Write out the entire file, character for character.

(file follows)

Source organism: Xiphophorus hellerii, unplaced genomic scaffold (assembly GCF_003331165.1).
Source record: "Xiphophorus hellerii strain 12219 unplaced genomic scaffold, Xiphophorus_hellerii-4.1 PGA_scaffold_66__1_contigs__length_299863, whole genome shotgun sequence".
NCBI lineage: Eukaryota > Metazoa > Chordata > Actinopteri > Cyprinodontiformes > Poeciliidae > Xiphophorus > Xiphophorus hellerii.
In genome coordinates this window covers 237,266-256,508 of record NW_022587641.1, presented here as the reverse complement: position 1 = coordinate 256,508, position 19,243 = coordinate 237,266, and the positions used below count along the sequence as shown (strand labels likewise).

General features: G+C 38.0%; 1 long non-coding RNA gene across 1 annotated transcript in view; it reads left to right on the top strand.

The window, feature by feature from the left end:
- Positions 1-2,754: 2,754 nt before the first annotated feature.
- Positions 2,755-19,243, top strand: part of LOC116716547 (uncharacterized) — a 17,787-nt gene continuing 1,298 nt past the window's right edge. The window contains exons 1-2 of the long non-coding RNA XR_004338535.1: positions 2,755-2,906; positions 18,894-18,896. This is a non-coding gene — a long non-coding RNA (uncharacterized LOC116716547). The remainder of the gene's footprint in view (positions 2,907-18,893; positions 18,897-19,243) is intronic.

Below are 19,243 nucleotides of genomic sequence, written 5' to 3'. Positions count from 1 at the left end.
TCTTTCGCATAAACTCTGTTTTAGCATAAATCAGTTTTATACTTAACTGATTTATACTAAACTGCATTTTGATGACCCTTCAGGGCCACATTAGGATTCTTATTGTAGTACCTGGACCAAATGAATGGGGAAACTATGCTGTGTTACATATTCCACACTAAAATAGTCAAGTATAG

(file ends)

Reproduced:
Source organism: Xiphophorus hellerii, unplaced genomic scaffold (assembly GCF_003331165.1).
Source record: "Xiphophorus hellerii strain 12219 unplaced genomic scaffold, Xiphophorus_hellerii-4.1 PGA_scaffold_66__1_contigs__length_299863, whole genome shotgun sequence".
NCBI lineage: Eukaryota > Metazoa > Chordata > Actinopteri > Cyprinodontiformes > Poeciliidae > Xiphophorus > Xiphophorus hellerii.
In genome coordinates this window covers 237,266-256,508 of record NW_022587641.1, presented here as the reverse complement: position 1 = coordinate 256,508, position 19,243 = coordinate 237,266, and the positions used below count along the sequence as shown (strand labels likewise).

General features: G+C 38.0%; 1 long non-coding RNA gene across 1 annotated transcript in view; it reads left to right on the top strand.

The window, feature by feature from the left end:
- Positions 1-2,754: 2,754 nt before the first annotated feature.
- Positions 2,755-19,243, top strand: part of LOC116716547 (uncharacterized) — a 17,787-nt gene continuing 1,298 nt past the window's right edge. The window contains exons 1-2 of the long non-coding RNA XR_004338535.1: positions 2,755-2,906; positions 18,894-18,896. This is a non-coding gene — a long non-coding RNA (uncharacterized LOC116716547). The remainder of the gene's footprint in view (positions 2,907-18,893; positions 18,897-19,243) is intronic.

Below are 19,243 nucleotides of genomic sequence, written 5' to 3'. Positions count from 1 at the left end.
TCTTTCGCATAAACTCTGTTTTAGCATAAATCAGTTTTATACTTAACTGATTTATACTAAACTGCATTTTGATGACCCTTCAGGGCCACATTAGGATTCTTATTGTAGTACCTGGACCAAATGAATGGGGAAACTATGCTGTGTTACATATTCCACACTAAAATAGTCAAGTATAG